EFFECTS OF THE GREAT RECESSION ON THE US

The Great Recession

The beginning of the great recession was marketed by bursting of housing bubble estimated at $8 trillion. Given the subsequent loss of wealth, consumer spending reduced dramatically. Together with financial market chaos, the loss in consumption due to the bursting of the bubble resulted in reduced business investment. As a consequence of the reduced business investment and consumer spending, many people lost their jobs. The United States labor market lost approximately 8.4 million jobs during the period between 2008 and 2009 (Hurd & Rohwedder, 2010). After the great recession, the economic growth has not been robust enough to compensate the lost. During the great recession, the US experienced a drastic drop in the real Gross Domestic Product (GDP) (Connaughton, 2010). This is evident in the graph below:

Accessed on October 16, 2016 from

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The crisis rigorously reduced the normal lending operations of the banks. The consequence was fall in both consumer spending and investment leading to a severe drop in GDP (Hetzel, 2012). The 2008 crisis oil prices peak result in cost-push inflation complicating the situation further. As a consequence of the cost-push inflation, the Central Bank of the United States became reluctant in reducing the interest rates. After the crisis, Hurd and Rohwedder (2010) assert that the United States experienced an increase in budget deficit levels because of the decrease in government tax revenues. Such was because the United States (U.S) heavily relied on tax and stamp duty from the financial segment. As a result, Rinne and Zimmermann (2012) argue that the U.S introduced a moderate fiscal stimulus and reductions in interest rates to cut the cost of borrowing thereby encouraging both investment and consumption. Below is a graph showing the effect of the great recession on oil prices.

 

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Given that United States is a developed economy, its tax policy cyclical as opposed to counter- cyclical, pro-cyclical. The export and import sector of the dependent on other economies though on a relatively low margin. In my opinion, the United States can potentially deal with the great economic recession by implementing cuts and layoffs to compensation during bad times (Connaughton, 2010). In addition, the United States can hire in masses and pay bonuses during a right time. In addition, the banking sector should adopt real interest rates as opposed to nominal interest rates. With the actual interest rate, the investors will stand a better chance to increase their purchasing power with both loans and bonds. It implies to the real rate the investor obtains after inflation is taken care of off because it is an interest rate that surpasses the inflation rate. Given that the United States economy is relatively developed, it produces durable goods such as heavy equipment and raw materials thus making it more cyclical (Hurd & Rohwedder, 2010).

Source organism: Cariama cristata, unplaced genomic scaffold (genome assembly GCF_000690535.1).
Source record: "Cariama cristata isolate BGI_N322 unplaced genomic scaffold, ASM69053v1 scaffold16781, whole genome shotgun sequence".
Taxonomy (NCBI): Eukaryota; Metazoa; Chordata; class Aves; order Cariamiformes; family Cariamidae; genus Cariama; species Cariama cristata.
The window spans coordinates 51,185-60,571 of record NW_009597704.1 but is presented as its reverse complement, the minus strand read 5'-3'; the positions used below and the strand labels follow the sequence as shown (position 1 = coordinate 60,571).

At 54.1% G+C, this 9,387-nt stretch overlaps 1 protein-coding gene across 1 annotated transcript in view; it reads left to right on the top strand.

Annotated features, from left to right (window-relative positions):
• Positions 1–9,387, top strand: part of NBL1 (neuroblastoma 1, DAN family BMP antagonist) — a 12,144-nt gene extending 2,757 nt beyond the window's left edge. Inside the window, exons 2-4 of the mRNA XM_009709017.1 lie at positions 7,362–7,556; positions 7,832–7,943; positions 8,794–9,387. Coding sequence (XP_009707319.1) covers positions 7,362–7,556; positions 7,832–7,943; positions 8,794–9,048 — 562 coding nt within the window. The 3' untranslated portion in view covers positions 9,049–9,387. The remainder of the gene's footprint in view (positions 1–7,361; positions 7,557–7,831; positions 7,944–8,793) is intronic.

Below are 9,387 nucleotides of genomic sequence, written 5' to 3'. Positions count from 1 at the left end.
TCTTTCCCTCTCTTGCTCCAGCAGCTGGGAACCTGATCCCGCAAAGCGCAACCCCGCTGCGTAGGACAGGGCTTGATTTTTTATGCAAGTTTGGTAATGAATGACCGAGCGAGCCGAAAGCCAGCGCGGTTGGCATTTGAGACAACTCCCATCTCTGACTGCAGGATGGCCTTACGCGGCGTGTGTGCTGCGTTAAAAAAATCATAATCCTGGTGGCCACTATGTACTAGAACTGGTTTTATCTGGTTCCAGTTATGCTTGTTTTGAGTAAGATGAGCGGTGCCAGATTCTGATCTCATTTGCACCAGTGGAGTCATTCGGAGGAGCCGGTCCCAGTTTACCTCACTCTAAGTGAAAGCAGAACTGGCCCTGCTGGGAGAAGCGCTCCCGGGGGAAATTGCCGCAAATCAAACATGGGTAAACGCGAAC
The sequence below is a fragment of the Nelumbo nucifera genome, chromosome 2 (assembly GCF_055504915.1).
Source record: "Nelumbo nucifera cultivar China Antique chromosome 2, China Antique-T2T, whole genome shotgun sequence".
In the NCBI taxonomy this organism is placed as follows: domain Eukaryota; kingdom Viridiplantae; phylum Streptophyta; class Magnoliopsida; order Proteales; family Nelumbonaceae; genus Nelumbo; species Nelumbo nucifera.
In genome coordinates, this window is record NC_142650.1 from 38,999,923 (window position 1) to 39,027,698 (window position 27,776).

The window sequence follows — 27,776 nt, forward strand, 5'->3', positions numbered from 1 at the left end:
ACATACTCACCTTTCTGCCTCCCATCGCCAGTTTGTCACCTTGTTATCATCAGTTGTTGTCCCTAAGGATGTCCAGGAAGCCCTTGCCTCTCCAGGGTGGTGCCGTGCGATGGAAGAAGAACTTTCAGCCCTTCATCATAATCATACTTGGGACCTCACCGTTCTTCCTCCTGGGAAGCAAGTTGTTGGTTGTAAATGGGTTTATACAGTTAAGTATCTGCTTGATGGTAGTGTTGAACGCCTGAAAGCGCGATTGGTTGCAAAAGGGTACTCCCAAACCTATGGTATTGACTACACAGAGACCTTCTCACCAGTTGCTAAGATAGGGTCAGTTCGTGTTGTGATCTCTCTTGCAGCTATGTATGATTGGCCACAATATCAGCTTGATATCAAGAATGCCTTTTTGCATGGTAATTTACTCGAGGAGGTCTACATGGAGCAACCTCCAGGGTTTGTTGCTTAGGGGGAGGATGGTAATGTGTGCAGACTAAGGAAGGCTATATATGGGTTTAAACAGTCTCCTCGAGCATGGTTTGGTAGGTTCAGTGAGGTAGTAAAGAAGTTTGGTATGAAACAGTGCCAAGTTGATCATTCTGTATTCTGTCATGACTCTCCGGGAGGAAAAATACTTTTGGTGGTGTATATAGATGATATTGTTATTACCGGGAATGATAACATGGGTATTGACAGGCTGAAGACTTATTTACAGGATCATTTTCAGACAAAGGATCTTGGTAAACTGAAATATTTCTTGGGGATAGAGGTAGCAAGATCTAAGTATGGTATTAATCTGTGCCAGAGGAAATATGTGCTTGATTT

The graph below shows the performance of the countries considered. It is evident that only Japan did worse than Germany.

The government through the central bank felt obliged to come to the rescue of banks and other financial institutions from going bust. The Central Bank interceded within the banking sector buys bailing out major banks. To prevent the crisis, the Central Bank should be willing and ready to buy securities such bonds to ensure that there are no shortages of liquidity. By so doing, the commercial banks will have credit to lend the public thus increasing the level of consumption and investment (Hurd & Rohwedder, 2010). In addition, the banking sector should adopt real interest rates as opposed to nominal interest rates. With the real interest rate, the investors will stand a better chance to increase their purchasing power with both loans and bonds. It implies to the real rate the investor obtains after inflation is taken care of off because it is an interest rate that surpasses the inflation rate. Given that the United States economy is relatively developed, it produces durable goods such as heavy equipment and raw materials thus making cyclical (Hurd & Rohwedder, 2010).

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